I have researched and worked on the 1949 Nigerian football team’s UK tour for just over a year. I have also written a piece about the fascinating story of these bare-footed Nigerian footballers which I plan to publish very soon. But before the publication of that piece, check out the chronological timeline of the tour. Continue reading

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Content Worth Sharing #4

Image source:  Hoffnungsschimmer {CC BY 2.0}

Image source: Hoffnungsschimmer {CC BY 2.0}

Five interesting things worth sharing this week:

(1) Why bad ideas refuse to die   by Steven Poole

We know that it’s a good habit to question received wisdom. Sometimes, though, healthy scepticism can run over into paranoid cynicism, and giant conspiracies seem oddly consoling. One reason why myths and urban legends hang around so long seems to be that we like simple explanations – such as that immigrants are to blame for crumbling public services – and are inclined to believe them.

(2) A poem by William Butler Yeats titled Adam’s Curse

And you and I, and talked of poetry.

I said, ‘A line will take us hours maybe;

Yet if it does not seem a moment’s thought,

Our stitching and unstitching has been naught.

(3) Fences: A Brexit Diary by Zadie Smith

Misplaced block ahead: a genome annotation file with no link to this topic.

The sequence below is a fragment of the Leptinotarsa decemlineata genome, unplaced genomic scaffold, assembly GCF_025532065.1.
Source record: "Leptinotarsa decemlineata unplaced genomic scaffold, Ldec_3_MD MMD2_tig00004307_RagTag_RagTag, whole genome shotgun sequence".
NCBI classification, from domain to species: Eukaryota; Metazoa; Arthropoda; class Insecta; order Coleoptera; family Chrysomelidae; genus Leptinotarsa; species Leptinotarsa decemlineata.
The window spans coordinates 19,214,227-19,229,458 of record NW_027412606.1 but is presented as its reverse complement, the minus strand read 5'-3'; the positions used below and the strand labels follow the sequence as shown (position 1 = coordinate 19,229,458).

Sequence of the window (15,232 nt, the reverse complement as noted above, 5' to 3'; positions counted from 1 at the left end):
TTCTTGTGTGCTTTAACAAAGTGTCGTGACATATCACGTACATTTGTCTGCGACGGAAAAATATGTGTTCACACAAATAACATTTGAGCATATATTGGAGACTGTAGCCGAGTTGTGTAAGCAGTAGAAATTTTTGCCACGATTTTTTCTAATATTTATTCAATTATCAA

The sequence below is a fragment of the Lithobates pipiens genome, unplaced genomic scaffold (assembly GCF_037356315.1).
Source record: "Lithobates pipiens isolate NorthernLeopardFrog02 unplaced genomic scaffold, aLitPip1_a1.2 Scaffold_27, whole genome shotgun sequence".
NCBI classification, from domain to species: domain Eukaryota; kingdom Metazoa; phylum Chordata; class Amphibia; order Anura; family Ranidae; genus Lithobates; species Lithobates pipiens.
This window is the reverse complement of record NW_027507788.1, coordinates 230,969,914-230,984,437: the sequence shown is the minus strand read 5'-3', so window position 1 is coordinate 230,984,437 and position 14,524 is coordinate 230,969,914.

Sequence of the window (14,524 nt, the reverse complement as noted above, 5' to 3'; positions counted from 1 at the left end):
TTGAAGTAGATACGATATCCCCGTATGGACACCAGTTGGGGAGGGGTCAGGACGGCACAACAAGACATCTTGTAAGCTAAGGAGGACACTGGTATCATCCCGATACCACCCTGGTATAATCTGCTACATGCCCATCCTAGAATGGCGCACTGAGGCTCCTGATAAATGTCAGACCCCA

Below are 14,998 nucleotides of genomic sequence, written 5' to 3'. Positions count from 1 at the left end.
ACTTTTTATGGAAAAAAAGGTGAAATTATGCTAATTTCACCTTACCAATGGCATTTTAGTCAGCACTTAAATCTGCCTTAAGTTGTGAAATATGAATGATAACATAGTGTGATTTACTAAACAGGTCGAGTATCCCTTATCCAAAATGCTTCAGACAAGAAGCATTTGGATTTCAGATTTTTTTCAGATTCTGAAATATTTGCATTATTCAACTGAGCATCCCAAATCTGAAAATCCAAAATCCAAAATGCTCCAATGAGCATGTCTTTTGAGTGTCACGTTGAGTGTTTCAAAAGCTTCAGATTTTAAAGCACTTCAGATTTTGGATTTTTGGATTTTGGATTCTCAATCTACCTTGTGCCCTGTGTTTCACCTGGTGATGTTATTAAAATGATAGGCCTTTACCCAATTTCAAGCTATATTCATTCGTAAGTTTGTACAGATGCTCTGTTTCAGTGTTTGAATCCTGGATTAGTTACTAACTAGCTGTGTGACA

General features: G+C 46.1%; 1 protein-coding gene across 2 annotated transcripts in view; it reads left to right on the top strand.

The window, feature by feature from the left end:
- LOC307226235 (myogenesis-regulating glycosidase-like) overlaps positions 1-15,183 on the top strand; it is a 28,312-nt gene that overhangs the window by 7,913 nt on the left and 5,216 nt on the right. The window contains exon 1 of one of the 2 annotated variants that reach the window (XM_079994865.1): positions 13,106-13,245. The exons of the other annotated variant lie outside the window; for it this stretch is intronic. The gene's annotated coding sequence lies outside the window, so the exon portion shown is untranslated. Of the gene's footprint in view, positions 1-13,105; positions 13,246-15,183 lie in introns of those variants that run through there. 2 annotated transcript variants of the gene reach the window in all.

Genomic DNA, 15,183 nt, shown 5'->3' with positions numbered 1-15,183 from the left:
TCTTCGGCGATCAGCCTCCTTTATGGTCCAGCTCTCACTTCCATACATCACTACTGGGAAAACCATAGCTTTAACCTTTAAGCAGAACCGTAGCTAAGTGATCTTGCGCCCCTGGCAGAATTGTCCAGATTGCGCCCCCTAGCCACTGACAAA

A referendum magnifies the worst aspects of an already imperfect system—democracy—channeling a dazzlingly wide variety of issues through a very narrow gate. It has the appearance of intensification—Ultimate democracy! Thumbs up or thumbs down!—but in practice delivers a dangerously misleading reduction. Even many who voted Leave ended up feeling that their vote did not accurately express their feelings. They had a wide variety of motives for their vote, and much of the Remain camp was similarly splintered.

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Content Worth Sharing #3

Image source: Hoffnungsschimmer {CC BY 2.0}

Image source: Hoffnungsschimmer {CC BY 2.0}

Five interesting things worth sharing this week:

(1) How to use Instagram to advance your career

The key, no matter who you are or what role you work in, is to mix and match between leisurely photos, which make you approachable and relatable, with images whose captions demonstrate knowledge of your industry.

(2) Is the art of oral storytelling dead?

Oral storytelling has a flexibility that reading a book does not, because telling a story is not governed by the text but by the relationship between the listener and the teller.

(3)  What happened when I gave up my smartphone for a week

The ability to let the mind wander is a natural freedom we are born with that modern technology seems to intent on stomping out with all the pings and notifications and distractions our smartphones bring us.

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Content Worth Sharing #2

Five interesting things worth sharing this week:

(1) Brexit is a tragedy that reads like a satire